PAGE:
Dividing Maguindanao will intensify crisis

This article is available in PilipinoBisayaHiligaynon

Despite reported irregularities in the September 17 Maguindanao plebiscite, the Commission on Elections declared the proposal to divide the province into Maguindanao del Norte and Maguindanao del Sur as “ratified by the people.” Local bureaucrats and influential clans consider this the start of the fulfillment of their “beautiful dreams” for the province. But for the majority of the people, peace and solutions to their suffering remain evasive.

Maguindanao, located in south central Mindanao, is one of the biggest provinces in the country. The 288,000-hectare Liguasan Marsh, said to have oil and natural gas worth $580 billion, is found here. It also has the widest concentration of wetlands in the country. Rich fishing grounds and broad rice and corn fields can be found here. It is a center of biodiversity hosting endemic birds and a variety of animals and plants.

In 2020, the province’s population was 1,342,179. Majority are Maguindanao Moros and Iranun. There is also a large Lumad population of Tedurays, Lambiangans and Dulangan Manobos. The Tedurays are concentrated largely in two towns in the northwest of the Daguma Range. Other Lumad groups also have large numbers in 39 barangays in nine municipalities.

Maguindanao is one of the poorest provinces in the entire Philippines according to 2021 data. This is despite the fact that some of the richest and most powerful dynasties involved in political rivalries live here. They violently clash employing their armed groups. They have long ruled the province under which people have suffered due to severe corruption and unabated violence.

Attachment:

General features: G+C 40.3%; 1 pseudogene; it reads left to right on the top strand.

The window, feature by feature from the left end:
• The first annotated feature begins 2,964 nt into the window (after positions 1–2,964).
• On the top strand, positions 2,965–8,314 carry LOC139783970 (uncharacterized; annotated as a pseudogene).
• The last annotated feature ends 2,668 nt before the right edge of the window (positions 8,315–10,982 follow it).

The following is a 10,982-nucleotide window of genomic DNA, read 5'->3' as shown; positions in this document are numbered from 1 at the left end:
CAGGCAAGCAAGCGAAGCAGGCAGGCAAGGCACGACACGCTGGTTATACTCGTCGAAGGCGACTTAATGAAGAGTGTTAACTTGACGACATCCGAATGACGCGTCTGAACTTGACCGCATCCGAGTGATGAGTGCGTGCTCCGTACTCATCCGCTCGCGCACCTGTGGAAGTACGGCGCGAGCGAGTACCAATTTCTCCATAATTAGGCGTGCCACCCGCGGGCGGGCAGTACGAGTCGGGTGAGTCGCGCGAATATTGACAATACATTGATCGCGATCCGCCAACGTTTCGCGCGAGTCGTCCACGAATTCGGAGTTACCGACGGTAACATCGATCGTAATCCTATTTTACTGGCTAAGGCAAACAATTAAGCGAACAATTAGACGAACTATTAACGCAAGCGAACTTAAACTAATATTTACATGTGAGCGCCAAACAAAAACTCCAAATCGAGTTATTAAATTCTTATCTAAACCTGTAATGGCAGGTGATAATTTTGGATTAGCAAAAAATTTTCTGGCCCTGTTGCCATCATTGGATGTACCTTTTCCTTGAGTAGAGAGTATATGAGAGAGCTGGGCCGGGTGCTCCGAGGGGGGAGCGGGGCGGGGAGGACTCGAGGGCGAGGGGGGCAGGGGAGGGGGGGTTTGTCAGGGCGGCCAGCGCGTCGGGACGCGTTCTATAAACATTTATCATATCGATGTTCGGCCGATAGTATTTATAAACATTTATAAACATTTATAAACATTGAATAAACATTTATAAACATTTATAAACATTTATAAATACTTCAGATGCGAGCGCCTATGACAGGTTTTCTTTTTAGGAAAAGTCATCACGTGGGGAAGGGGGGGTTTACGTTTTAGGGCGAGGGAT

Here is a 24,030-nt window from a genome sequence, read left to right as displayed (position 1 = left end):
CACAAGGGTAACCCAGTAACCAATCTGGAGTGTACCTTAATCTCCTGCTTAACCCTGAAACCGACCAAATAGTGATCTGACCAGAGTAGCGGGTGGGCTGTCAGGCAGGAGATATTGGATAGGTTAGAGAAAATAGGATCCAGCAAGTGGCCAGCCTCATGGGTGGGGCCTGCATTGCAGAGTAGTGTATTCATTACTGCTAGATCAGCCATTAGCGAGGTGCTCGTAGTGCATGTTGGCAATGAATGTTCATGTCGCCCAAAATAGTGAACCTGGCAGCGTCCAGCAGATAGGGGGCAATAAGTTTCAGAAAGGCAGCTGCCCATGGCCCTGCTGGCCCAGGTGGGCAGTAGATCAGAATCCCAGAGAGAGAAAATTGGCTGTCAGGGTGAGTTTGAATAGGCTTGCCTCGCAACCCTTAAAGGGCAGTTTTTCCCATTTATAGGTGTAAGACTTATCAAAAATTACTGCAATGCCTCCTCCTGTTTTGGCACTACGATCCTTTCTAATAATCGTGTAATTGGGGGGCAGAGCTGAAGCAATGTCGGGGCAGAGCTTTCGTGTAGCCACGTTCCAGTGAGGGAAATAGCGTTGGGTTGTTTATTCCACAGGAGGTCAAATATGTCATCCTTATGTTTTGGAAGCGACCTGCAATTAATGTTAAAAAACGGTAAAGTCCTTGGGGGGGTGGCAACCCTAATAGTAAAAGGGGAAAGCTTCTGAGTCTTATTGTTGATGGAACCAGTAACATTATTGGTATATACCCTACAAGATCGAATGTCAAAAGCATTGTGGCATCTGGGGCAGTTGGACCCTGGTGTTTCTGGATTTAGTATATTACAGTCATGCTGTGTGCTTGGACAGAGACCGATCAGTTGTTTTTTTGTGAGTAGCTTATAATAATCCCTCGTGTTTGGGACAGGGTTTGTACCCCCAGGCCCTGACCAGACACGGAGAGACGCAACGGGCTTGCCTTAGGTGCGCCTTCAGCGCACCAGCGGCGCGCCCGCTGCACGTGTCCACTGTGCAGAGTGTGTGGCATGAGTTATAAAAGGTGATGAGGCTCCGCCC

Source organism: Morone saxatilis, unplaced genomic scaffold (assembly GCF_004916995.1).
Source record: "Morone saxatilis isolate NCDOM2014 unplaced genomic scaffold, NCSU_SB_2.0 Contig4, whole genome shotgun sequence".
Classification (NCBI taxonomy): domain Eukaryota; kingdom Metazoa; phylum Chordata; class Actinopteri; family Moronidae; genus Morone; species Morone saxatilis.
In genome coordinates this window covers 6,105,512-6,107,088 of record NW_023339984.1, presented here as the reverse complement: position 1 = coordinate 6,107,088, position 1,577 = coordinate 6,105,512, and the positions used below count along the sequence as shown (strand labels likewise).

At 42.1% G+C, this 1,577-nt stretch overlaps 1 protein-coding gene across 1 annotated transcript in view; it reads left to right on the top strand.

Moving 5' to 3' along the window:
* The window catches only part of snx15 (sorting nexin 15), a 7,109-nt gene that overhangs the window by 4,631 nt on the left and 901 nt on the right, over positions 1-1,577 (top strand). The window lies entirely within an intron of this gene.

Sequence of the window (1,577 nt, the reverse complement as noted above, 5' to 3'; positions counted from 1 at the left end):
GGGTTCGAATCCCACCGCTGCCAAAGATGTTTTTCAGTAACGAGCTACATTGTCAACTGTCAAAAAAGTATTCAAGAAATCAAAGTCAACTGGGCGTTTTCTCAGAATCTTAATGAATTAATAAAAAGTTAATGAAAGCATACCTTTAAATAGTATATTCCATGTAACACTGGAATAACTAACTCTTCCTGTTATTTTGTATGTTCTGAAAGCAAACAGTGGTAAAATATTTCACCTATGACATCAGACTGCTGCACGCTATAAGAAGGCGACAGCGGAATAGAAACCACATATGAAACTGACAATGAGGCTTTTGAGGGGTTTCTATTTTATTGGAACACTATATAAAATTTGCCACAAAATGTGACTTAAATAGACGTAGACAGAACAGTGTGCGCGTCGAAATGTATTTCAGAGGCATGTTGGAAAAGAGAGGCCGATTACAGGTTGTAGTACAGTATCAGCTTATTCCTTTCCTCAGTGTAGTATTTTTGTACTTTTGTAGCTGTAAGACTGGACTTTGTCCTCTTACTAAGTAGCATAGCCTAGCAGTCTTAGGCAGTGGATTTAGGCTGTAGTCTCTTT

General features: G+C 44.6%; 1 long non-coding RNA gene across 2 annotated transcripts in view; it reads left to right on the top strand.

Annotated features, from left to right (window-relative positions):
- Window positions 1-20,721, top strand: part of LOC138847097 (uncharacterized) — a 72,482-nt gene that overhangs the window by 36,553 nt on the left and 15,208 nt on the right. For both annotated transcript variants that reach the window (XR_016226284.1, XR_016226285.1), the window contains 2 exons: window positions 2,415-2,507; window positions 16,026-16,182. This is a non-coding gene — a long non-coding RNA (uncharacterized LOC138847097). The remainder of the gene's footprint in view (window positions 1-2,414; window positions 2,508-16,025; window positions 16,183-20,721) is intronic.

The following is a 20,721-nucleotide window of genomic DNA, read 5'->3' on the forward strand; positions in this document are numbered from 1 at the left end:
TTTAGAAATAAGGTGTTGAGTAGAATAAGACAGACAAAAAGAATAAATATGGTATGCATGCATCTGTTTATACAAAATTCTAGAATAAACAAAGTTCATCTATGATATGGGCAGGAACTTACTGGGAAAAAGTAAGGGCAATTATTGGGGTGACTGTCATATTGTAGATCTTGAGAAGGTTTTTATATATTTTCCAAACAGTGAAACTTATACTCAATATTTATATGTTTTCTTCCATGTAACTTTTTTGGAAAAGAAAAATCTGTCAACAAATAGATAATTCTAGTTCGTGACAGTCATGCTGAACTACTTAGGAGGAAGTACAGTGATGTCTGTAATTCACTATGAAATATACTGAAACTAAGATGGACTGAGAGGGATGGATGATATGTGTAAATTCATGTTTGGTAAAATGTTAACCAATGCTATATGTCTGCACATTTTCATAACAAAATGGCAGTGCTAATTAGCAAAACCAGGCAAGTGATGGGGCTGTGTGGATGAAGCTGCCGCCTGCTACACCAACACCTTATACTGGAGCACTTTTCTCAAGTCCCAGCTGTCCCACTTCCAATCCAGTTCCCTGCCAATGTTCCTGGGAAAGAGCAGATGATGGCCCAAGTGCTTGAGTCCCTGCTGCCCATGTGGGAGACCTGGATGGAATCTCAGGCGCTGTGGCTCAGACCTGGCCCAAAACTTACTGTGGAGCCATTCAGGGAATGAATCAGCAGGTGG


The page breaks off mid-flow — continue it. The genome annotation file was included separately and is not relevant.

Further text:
The great majority of the people in the province are farmers. Their primary problem is landlessness and the excessive oppression and exploitation of wealthy clans controlling vast lands. They experience violent attacks and relentless land-grabbing.

They are the most vulnerable victims of the AFP’s “counter-terrorism” and bombing campaigns. They are often caught in the middle of armed conflicts (rido) between rival clans or groups. These have caused widespread dislocation of their communities and livelihoods. People suffer from severe poverty and hunger while many young people are unable to attend schools or are forced to stop studying.

Poverty and dislocation will intensify

Dividing Maguindanao aims to manipulate the boundaries to accomodate the interests of rival political dynasties. The Sinsuat family controls the area that will now be known as Maguindanao del Norte. On the other hand, the Mangudadatus’ kingdom will now be Maguindanao del Sur. The government hopes that in this form of political accommodation, the conflicts between powerful clans will be resolved. Both parties will now have all the opportunity to impose control over their territory.

In dividing the province, no law or program was set forth for the benefit of its residents. Instead, the exploitation and oppression by the dynasties who monopolize power will surely intensify. Bureaucrat exploitation and corruption will certainly worsen.

Attacks against Lumad communities by landlords who are in power are set to intensify to grab their land and natural resources. Widespread militarization is anticipated behind the veil of “defending” the Lumad and Moro against “terrorism.” Behind this is the interests of foreign companies and their local bureaucrat partners in commercial wood plantations, agribusiness and mining.

Dividing Maguindanao will intensify crisis